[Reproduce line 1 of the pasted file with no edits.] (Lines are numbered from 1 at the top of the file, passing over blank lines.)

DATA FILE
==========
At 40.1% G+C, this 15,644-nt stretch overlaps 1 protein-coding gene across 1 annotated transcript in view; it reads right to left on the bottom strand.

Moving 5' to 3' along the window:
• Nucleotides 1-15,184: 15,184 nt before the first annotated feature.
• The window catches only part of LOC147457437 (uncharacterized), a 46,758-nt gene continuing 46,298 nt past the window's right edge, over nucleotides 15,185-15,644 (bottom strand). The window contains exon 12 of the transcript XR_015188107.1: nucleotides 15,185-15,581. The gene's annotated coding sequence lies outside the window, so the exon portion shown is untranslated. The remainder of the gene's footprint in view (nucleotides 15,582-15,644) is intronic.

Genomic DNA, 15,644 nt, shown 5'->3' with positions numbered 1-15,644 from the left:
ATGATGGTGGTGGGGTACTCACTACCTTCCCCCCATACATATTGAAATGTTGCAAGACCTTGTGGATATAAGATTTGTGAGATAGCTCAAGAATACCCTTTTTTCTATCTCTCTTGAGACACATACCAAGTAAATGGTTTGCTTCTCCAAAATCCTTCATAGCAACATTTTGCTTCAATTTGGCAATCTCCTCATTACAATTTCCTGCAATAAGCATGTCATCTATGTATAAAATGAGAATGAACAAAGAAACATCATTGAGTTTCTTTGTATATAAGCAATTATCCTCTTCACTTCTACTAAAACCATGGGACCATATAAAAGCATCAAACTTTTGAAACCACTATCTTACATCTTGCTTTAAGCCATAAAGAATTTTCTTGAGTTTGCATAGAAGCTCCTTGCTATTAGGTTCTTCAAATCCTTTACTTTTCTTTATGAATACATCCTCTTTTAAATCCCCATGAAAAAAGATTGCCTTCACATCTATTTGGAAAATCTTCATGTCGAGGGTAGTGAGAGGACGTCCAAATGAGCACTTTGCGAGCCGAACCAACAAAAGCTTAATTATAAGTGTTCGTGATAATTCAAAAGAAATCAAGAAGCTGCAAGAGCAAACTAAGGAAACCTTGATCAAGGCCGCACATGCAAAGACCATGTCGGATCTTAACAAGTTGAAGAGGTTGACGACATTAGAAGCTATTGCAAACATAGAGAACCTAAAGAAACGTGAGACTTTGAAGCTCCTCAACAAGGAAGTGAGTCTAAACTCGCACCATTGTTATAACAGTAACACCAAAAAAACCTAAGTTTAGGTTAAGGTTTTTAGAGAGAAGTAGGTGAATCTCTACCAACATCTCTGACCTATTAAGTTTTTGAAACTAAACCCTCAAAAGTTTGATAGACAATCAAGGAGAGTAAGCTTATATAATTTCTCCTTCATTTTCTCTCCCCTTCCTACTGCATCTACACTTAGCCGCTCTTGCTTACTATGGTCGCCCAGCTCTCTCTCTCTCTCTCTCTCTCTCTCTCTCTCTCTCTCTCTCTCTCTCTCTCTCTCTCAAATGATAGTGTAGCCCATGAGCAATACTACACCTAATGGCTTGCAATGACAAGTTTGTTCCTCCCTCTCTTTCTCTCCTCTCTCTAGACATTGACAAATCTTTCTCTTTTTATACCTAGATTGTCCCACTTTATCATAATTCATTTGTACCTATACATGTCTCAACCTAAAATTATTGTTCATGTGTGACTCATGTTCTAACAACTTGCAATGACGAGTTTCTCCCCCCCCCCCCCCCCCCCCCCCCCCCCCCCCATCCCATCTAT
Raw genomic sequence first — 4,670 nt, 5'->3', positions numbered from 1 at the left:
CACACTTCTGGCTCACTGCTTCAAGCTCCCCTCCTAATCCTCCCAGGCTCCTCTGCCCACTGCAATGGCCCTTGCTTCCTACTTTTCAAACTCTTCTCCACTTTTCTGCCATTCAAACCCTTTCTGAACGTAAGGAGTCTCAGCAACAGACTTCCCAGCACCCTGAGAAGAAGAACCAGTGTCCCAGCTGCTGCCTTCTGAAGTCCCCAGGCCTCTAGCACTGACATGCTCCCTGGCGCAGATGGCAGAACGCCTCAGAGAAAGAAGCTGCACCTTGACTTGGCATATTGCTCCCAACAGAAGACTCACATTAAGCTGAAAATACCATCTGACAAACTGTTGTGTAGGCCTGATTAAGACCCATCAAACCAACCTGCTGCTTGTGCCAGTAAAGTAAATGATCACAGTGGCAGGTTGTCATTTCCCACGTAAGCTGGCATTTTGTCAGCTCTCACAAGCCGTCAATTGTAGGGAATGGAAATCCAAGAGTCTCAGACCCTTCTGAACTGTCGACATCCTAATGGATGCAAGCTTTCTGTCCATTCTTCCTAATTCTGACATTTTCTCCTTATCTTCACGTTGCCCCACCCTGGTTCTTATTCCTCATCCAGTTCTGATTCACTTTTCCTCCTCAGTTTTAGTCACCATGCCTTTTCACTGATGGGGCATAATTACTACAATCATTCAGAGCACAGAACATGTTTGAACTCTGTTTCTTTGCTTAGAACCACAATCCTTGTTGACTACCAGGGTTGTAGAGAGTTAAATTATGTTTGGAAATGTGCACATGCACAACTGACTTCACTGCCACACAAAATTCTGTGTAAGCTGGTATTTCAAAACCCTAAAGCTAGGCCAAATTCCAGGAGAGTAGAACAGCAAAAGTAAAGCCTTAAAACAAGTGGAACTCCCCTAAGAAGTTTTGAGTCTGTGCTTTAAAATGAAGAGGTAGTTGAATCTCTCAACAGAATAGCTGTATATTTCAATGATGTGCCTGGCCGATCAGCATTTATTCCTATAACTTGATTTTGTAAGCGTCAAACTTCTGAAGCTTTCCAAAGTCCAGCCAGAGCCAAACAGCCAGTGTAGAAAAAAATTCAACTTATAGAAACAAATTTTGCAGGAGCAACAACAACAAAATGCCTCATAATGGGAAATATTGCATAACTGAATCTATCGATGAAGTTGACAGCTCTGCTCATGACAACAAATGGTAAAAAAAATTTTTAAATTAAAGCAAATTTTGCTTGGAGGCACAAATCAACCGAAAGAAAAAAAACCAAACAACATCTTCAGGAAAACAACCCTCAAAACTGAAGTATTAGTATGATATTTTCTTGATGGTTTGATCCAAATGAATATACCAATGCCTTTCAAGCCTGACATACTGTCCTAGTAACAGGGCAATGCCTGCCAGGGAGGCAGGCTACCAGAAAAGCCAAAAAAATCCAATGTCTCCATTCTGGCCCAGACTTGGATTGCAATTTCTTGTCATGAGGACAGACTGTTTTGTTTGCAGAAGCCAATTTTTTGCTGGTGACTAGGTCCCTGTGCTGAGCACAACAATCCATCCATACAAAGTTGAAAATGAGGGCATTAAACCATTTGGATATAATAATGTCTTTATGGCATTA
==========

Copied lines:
At 40.1% G+C, this 15,644-nt stretch overlaps 1 protein-coding gene across 1 annotated transcript in view; it reads right to left on the bottom strand.